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Despite claims by delusional Democrats that the unfolding Enron
debacle demonstrates the need for campaign finance reform, the
non-scandal actually shows just the opposite.
Enron shelled out campaign cash like Imelda Marcos on a shoe shopping
spree, yet early reports indicate that no one in the Bush Administration
so much as lifted a finger to help the energy giant.
If Democrats are seeking a situation where Enron doled out dough in
exchange for help garnering new business, why not look to India? Enron
was going through a long process to secure a $3 billion power plant in
New Delhi. The White House reached out to Enron Chairman Ken Lay and
played a welcome role in guiding the deal. Four days before the
contract closed, Enron donated $100,000.
But Democrats hungry for a scandal will not touch this hot potato-Bill
Clinton's White House, not George W. Bush's, extended the helping hand
and received the fat payout.
Lay and his cronies raised some half a million dollars for Bush's 2000
campaign and he personally kicked in $100,000 for the inaugural gala,
and he couldn't even get anyone in his fellow Texan's Administration to
make a lousy phone call.
That is not to say that Enron didn't have access to policymakers.
They did. Enron pushed for an assortment of policy changes, from
deregulation to reduction of carbon dioxide emissions. Yet Enron's cash
hardly had a pied piper effect: Republicans typically only backed those
goals that meshed well with GOP philosophy, and Democrats limited most
of their support to green endeavors, such as cutting greenhouse gas
Yet for all the attention focused on the extensive money trail,
Enron's influence extended much further than mere campaign cash. Though
the now-troubled company shelled out $1.7 million to various political
slush funds in 1999-2000, it paid a $2.1 million lobbying tab for just
2000. They had high-priced talent directly on their roster, including
Democrat Jack Quinn, Bill Clinton's former right-hand man, and powerful
friends, such as former Treasury Secretary and prominent Democrat Robert
Enron's ties to the Bush Administration were even more impressive.
Former Montana Governor and current Republican National Committee
Chairman Marc Racicot was a lobbyist for the energy corporation, top
economic advisor Lawrence Lindsey had been a paid consultant as recently
as 2000, and Lay was on a first-name basis with Vice President Dick
Cheney. Enron executives further enjoyed face time with the Vice
President's office, during six meetings last year as part of the energy
But all the money and juice didn't translate into special assistance.
As the company was on the verge of implosion in October, Lay made a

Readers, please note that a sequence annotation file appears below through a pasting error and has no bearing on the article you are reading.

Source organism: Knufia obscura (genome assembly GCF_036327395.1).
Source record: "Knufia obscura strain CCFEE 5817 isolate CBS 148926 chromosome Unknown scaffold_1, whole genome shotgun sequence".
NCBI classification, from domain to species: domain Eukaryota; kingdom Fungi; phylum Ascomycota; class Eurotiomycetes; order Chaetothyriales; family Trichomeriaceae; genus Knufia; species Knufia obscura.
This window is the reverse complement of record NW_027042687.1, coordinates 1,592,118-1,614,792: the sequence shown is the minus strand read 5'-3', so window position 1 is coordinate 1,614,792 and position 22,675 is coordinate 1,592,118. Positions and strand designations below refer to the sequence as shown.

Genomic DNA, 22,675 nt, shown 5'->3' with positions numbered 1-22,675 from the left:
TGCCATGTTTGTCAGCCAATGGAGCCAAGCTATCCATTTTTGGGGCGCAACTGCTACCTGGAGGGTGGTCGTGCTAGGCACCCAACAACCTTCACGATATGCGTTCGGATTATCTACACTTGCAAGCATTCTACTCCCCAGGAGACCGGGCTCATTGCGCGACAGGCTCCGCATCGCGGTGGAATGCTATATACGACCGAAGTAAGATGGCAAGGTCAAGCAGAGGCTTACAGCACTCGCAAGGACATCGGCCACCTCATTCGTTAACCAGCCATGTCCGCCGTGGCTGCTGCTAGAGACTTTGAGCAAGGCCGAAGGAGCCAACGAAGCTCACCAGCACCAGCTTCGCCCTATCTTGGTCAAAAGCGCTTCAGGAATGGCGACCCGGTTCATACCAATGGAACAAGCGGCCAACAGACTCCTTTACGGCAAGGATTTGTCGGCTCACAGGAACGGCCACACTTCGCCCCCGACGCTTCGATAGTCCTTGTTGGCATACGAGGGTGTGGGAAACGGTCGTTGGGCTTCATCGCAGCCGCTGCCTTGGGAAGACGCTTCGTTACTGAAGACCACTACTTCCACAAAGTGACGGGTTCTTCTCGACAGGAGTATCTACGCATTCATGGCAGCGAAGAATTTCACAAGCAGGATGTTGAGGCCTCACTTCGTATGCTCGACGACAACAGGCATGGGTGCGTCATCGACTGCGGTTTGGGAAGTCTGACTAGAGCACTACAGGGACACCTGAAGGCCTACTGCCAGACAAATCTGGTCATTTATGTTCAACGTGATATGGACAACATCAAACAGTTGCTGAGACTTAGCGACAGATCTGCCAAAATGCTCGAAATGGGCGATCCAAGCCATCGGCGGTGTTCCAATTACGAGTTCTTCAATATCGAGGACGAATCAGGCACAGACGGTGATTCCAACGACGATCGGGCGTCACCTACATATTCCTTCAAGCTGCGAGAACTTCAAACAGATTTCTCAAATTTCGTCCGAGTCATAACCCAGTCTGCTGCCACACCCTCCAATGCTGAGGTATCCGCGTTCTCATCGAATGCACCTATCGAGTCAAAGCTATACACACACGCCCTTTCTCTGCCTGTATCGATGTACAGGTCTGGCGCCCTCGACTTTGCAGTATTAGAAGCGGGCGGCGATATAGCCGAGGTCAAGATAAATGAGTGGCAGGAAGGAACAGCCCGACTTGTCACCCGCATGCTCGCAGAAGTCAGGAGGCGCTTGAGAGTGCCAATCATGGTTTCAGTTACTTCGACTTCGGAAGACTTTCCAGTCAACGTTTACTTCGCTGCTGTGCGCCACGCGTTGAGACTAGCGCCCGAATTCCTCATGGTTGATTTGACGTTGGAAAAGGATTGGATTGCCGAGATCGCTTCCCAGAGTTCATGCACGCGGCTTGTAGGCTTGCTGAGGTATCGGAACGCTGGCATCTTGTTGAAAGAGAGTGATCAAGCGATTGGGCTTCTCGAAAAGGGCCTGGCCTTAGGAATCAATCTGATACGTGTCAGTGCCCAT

flurry of calls to several Administration officials. His attempts to
coax the White House to pressure credit rating agencies from downgrading
Enron were rebuffed.
To recap: Enron and its executives pony up millions in campaign cash,
hire high-flying and well-connected lobbyists, have almost unparalleled
access to the Administration, yet no one in the White House did a thing
to prevent the company's fall from grace. What's wrong with this
picture? Nothing, and that's precisely why we don't need campaign
It's hard to imagine a company better positioned to reap the rewards
that are supposedly derived from cash and well-heeled lobbyists. Yet it
seems that all Enron got was the ability to have Administration
officials hear their feeble cries for help. But it stands to reason
that as the 7th largest company in America, they would have gotten that
"favor" with or without playing the political money game.
Bridger McGaw, press secretary for the leader of the campaign finance
reform movement, Rep. Marty Meehan (D-MA), acknowledged that there is no
proof of any Administration hanky panky to help Enron. McGaw maintained
that it's because of the "perception" that the White House did something
wrong that we need campaign finance reform. But the only folks in
Washington driving that "perception" are bloodthirsty Democrats, many of
whom fed at the Enron trough themselves, and reporters desperately
seeking a scandal.
If the Democratic drumbeat for campaign finance reform continues
unabated, then Senators Jeff Bingaman (D-NM) and Joe Lieberman (D-CT),
who are each chairing separate investigations, need to recuse themselves
from their inquiries, following the lead of Attorney General John
Ashcroft. If they don't, their hypocrisy could lead campaign finance
reform to suffer the same dreaded fate as Enron.